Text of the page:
CONTACT: MARY GERAGHTY KENYON
300 Plaza Centre One
Iowa City IA 52242
(319) 384-0011; fax (319) 384-0024
Release: Oct. 12, 2001
(Editors and News Directors: To receive a review copy of "The Last Summer
of Reason," contact Alison Vandenberg, Ruminator Books, 651-699-7038.)
UI Center for Human Rights launches community reading project
recent years, Seattle, Chicago, and other cities across the country have launched
community reading programs that encourage everyone to read the same book at
the same time. Amid these efforts, emeritus law professor Burns Weston, director
of The University of Iowa Center for Human Rights (UICHR), asked himself:
"What if all Johnson County were to read the same human rights book at the
Together with the UI International Writing Program, Prairie Lights Bookstore,
the Iowa City Human Rights Commission, and the Iowa City and Coralville public
libraries, the UICHR is launching a county-wide reading project in which every
adult and adolescent in Johnson County is invited to read "The Last Summer
of Reason" by the late Algerian writer Tahar Djaout, whose death was attributed
to an Islamic fundamentalist group. Co-sponsors include Hancher Auditorium,
the UI Institute for Cinema and Culture, the University Book Store, Iowa Book,
and the Iowa City Press-Citizen. Also participating are the Iowa City Schools
and the West High Library. Others may be added. The project, "Johnson County
Reads the Same Book," begins Oct. 22.
Weston said the UICHR selected the book well before Sept. 11, upon the
recommendations of Christopher Merrill, director of the UI International Writing
Program, and Jim Harris, owner of Prairie Lights Bookstore. He said it addresses,
"the culture of intolerance in a setting that is Muslim, but one that can
be found among the absolutist interpreters of every religious faith--Christians,
Jews, Hindus, Sikhs, and others as well as Muslims. A brilliant foreword by
Nigerian author and Nobel laureate Wole Soyinka makes this point explicitly."
The plan is for UI faculty, staff, and students, high school juniors
and seniors, literary groups, faith-based organizations, and others in Johnson
County to read the book before Dec. 5 when Nobel nominee Assia Djebar, Algerian
author of "So Vast the Prison" and "Algerian White," and Larry Siems from
the PEN Freedom-to-Write Committee will visit Iowa City to discuss Djaout's
novel and the impact of religious fanaticism on free expression and other
human rights. Participating bookstores are selling the novel at a 25 percent
Djaout's short novel, only 145 pages long, is about the haunting absurdities
of a religiously fanatical state and its brutal assault upon a small bookstore
owner, Boualem Yekker. Djaout, a poet and journalist as well as a novelist,
was himself attacked by fanatical assassins as he was leaving his home in
Bainem, Algeria on May 26, 1993. The unfinished manuscript for "The Last Summer
of Reason" was found among his papers after his premature death.
"The book addresses precisely the problem we face in the world today--the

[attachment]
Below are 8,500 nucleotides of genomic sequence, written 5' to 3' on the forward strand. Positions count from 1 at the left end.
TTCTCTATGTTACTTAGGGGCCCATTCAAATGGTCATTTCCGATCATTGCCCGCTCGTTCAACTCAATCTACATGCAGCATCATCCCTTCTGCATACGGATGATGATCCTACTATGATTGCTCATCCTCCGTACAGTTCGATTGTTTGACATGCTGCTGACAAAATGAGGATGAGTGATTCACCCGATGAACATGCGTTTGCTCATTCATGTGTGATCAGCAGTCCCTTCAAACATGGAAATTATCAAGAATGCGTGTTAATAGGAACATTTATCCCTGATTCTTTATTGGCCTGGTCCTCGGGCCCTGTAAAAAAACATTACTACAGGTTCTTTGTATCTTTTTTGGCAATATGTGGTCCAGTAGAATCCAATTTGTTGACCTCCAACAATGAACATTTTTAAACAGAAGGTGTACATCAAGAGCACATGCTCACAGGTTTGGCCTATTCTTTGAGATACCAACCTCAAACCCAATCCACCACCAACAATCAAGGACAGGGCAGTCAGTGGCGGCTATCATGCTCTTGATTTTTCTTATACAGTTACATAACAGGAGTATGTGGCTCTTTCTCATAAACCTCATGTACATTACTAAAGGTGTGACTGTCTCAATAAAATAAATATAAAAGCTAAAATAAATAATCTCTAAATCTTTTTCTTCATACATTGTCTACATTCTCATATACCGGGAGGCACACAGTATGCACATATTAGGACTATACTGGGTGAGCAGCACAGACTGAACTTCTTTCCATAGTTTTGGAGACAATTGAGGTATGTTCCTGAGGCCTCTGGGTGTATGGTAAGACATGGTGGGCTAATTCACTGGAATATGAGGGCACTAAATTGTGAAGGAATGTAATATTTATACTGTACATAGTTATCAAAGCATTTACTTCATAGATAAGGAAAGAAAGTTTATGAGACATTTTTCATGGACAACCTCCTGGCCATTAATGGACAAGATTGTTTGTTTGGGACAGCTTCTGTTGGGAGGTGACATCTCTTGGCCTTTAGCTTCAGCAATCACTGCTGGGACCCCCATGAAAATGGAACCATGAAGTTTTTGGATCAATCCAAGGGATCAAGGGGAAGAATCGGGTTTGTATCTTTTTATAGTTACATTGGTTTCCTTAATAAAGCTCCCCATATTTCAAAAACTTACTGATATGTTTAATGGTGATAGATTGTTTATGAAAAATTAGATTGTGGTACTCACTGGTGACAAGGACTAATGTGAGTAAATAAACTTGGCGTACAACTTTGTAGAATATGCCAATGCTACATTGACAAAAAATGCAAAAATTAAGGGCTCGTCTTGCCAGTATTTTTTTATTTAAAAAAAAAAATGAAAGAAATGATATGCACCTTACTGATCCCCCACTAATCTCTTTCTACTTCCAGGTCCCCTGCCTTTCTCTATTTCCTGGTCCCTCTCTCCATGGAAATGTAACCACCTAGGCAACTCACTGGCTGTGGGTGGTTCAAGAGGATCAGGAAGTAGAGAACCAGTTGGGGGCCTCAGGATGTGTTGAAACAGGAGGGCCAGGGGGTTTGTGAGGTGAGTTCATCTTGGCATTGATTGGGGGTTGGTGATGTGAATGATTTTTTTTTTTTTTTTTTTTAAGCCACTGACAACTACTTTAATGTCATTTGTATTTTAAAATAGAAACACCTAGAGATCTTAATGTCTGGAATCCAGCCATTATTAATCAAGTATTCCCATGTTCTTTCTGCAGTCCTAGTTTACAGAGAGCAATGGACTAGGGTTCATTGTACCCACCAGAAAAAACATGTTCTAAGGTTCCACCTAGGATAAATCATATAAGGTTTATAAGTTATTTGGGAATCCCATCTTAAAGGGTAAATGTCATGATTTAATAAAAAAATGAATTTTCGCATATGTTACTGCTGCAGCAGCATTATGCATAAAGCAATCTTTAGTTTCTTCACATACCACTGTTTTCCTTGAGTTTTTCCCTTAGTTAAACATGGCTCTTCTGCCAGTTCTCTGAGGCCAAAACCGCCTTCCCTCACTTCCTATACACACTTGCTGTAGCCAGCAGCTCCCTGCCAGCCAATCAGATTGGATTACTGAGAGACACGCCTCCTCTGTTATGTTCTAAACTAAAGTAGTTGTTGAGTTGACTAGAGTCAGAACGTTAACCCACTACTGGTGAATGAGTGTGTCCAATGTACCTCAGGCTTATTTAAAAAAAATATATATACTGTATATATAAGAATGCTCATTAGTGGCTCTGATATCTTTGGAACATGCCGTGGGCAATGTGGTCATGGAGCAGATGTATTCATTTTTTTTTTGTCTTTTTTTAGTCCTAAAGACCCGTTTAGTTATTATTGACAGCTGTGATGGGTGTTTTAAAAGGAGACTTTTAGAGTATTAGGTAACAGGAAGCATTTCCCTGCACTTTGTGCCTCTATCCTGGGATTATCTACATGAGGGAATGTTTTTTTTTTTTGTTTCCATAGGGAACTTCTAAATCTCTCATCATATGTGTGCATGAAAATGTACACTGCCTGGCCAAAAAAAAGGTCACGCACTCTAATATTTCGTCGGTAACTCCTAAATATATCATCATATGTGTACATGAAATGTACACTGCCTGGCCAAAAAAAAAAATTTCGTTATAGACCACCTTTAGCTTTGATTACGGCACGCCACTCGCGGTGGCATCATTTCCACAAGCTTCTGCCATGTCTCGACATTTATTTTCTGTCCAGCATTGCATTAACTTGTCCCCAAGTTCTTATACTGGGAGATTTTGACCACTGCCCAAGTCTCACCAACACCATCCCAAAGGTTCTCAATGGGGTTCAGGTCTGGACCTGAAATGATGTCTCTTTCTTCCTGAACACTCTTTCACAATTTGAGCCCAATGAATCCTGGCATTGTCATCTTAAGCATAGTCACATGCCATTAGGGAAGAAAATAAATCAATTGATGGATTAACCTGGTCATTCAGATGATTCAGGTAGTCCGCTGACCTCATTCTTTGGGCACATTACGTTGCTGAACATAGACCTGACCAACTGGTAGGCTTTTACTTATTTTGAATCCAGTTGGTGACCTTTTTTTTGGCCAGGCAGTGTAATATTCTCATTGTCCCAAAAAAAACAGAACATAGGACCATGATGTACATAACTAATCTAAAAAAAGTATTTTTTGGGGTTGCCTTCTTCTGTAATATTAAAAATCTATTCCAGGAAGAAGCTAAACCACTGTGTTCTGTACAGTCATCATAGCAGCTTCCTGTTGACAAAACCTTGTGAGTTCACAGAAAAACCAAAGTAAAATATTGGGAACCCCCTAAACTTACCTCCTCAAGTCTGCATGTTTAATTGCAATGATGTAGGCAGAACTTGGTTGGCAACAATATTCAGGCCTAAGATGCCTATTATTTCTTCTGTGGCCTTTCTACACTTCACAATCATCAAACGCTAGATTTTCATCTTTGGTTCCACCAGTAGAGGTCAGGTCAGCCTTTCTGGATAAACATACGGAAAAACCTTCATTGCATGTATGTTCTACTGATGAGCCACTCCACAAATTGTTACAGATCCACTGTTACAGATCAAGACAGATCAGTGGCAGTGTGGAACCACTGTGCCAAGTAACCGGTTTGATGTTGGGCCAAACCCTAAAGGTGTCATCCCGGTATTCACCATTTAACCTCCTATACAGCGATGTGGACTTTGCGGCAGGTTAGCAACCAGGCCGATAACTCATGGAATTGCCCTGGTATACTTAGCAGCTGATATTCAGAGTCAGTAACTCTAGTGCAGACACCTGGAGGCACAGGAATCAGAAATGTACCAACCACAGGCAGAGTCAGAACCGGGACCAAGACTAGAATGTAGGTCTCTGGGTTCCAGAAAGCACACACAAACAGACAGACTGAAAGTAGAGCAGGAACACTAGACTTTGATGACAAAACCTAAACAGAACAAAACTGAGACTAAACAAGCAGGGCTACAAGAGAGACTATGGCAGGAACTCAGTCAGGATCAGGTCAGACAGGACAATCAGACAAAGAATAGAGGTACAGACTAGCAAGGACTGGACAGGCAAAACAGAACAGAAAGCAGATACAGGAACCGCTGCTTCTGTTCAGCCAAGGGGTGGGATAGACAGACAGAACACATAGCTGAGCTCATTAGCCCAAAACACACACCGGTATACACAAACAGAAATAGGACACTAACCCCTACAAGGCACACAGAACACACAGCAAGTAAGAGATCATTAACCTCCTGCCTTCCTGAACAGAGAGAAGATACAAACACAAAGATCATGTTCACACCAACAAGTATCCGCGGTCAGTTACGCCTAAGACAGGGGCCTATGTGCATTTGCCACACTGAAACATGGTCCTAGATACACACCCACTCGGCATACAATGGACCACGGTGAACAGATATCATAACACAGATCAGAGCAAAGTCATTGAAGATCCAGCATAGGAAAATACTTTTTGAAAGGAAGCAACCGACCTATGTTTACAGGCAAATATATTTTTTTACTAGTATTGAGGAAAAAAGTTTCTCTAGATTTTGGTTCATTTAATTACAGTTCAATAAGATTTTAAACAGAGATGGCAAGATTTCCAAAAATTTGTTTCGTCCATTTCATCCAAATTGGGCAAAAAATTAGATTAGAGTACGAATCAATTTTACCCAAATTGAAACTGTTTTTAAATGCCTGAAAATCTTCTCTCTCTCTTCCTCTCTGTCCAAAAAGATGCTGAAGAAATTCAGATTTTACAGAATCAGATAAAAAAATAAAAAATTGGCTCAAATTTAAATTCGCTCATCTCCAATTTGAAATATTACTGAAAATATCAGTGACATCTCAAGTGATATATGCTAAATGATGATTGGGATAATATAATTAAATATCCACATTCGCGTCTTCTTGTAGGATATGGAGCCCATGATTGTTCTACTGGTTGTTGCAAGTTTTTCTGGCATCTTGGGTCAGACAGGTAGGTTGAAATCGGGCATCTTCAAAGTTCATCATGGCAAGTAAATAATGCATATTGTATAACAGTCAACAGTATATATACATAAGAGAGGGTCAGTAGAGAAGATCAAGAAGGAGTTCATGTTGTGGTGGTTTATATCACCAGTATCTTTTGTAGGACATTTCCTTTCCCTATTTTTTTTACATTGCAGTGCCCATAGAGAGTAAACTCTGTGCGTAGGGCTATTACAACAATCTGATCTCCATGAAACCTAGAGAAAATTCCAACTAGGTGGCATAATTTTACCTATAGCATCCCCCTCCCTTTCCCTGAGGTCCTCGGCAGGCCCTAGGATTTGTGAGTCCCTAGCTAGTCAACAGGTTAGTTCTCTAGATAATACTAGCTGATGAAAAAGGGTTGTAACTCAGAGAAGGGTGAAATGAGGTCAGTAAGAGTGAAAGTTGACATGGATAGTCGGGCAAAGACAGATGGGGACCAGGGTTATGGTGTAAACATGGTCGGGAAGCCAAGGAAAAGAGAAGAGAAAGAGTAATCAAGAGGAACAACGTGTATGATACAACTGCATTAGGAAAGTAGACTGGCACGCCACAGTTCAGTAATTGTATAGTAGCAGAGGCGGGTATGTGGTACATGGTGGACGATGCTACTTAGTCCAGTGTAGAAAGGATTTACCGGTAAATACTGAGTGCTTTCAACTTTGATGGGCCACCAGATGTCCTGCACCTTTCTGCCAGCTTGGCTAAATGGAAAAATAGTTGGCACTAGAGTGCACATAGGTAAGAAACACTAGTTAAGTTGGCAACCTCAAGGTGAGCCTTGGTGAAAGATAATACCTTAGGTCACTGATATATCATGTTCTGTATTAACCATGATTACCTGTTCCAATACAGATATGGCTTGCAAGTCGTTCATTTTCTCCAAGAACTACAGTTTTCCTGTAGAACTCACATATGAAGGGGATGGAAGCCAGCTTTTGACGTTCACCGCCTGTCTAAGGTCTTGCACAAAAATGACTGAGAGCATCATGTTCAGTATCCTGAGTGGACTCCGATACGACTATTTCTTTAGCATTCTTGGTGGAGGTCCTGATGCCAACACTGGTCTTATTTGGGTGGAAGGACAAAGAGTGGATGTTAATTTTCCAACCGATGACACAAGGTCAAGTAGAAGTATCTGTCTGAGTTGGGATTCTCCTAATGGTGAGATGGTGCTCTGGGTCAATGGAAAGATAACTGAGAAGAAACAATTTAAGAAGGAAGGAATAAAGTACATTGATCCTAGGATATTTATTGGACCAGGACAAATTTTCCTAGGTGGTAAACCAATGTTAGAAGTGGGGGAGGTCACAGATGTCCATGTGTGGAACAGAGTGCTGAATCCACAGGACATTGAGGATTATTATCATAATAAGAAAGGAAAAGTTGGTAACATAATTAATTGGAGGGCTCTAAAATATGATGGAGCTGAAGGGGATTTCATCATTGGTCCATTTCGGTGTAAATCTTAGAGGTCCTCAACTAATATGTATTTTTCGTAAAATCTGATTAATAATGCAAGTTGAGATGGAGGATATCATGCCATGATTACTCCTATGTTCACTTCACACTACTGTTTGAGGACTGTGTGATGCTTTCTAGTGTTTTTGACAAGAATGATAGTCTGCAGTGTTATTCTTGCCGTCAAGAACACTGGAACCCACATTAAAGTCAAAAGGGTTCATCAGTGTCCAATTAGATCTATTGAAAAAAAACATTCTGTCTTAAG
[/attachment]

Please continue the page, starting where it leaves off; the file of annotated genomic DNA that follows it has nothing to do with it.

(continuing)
lethal consequences of rigidly doctrinaire interpretations of religious texts,"
The book has been well received by critics. The Minneapolis Star-Tribune
called it "powerful, elegant, and grimly topical," and the Detroit Free Press
wrote, "One naturally thinks of Camus and Kafka in the desolation and claustrophobia
Ruminator Books based in St. Paul, Minn., acquired the book for publication
in the United States. The French government paid for the English translation
and hosted publisher Pearl Kilbride for a week in Paris to discuss its cultural
and political importance.
"We had no way of knowing the illustrative power and eloquence this small
fable would have after Sept. 11," said Harris. "Many of us have learned much
about human rights from the struggles in South Africa and the leadership of
Nelson Mandela. Our wish is that we gain something more through the artistry
of Tahar Djaout in North Africa."
The visit by Djebar and Siems will be sponsored by the International
Writing Program in cooperation with the UICHR. It will include a showing and
discussion of "The Women of the Nouba," a 90-minute film, half faction-half
documentary, involving interviews of women from the Nouba region of Algeria
and written by Djebar.
The idea of having as many people as possible read a single book together
originated four years ago in Seattle. It has since spread to other cities,
including Chicago, Buffalo and Rochester, N.Y., Springfield, Ill., and Boise,
Idaho. Credit for the original idea is given to Nancy Pearl, a Seattle librarian.
"It's based on the noble idea of community. My noble idea was that people
would come together who would never come together any other way. Literature
brings them together because a book touches them," she said.
For details about the project, consult the Web site for the UI Center
for Human Rights at <http://www.uichr.org>
where, among other things, pertinent discussion notes and questions will be
posted. The Iowa City Press-Citizen will host an online discussion of the
book at <http://www.press-citizen.com>.